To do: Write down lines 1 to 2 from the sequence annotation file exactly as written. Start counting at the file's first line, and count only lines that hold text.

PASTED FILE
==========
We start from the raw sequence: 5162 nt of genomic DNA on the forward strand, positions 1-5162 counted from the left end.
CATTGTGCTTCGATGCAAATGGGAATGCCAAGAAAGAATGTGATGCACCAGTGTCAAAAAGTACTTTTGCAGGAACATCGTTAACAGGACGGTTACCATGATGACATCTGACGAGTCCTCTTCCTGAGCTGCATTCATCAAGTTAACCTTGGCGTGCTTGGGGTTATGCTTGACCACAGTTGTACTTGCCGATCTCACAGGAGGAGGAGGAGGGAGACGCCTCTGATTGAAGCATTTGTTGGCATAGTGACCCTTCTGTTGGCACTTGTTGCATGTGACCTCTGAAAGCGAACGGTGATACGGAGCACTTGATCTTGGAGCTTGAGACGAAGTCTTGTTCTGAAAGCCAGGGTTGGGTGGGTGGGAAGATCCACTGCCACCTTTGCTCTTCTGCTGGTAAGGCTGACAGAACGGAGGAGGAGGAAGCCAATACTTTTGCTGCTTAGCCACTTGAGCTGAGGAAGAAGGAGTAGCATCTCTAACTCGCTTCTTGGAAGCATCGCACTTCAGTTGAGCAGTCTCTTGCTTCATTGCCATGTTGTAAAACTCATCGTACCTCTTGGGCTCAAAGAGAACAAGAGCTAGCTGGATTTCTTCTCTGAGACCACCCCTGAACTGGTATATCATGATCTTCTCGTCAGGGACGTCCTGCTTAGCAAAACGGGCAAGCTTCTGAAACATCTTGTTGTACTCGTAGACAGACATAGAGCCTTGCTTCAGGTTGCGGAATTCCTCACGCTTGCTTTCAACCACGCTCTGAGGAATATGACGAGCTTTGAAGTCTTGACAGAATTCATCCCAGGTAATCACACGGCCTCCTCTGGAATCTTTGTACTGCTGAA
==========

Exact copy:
We start from the raw sequence: 5162 nt of genomic DNA on the forward strand, positions 1-5162 counted from the left end.
CATTGTGCTTCGATGCAAATGGGAATGCCAAGAAAGAATGTGATGCACCAGTGTCAAAAAGTACTTTTGCAGGAACATCGTTAACAGGACGGTTACCATGATGACATCTGACGAGTCCTCTTCCTGAGCTGCATTCATCAAGTTAACCTTGGCGTGCTTGGGGTTATGCTTGACCACAGTTGTACTTGCCGATCTCACAGGAGGAGGAGGAGGGAGACGCCTCTGATTGAAGCATTTGTTGGCATAGTGACCCTTCTGTTGGCACTTGTTGCATGTGACCTCTGAAAGCGAACGGTGATACGGAGCACTTGATCTTGGAGCTTGAGACGAAGTCTTGTTCTGAAAGCCAGGGTTGGGTGGGTGGGAAGATCCACTGCCACCTTTGCTCTTCTGCTGGTAAGGCTGACAGAACGGAGGAGGAGGAAGCCAATACTTTTGCTGCTTAGCCACTTGAGCTGAGGAAGAAGGAGTAGCATCTCTAACTCGCTTCTTGGAAGCATCGCACTTCAGTTGAGCAGTCTCTTGCTTCATTGCCATGTTGTAAAACTCATCGTACCTCTTGGGCTCAAAGAGAACAAGAGCTAGCTGGATTTCTTCTCTGAGACCACCCCTGAACTGGTATATCATGATCTTCTCGTCAGGGACGTCCTGCTTAGCAAAACGGGCAAGCTTCTGAAACATCTTGTTGTACTCGTAGACAGACATAGAGCCTTGCTTCAGGTTGCGGAATTCCTCACGCTTGCTTTCAACCACGCTCTGAGGAATATGACGAGCTTTGAAGTCTTGACAGAATTCATCCCAGGTAATCACACGGCCTCCTCTGGAATCTTTGTACTGCTGAA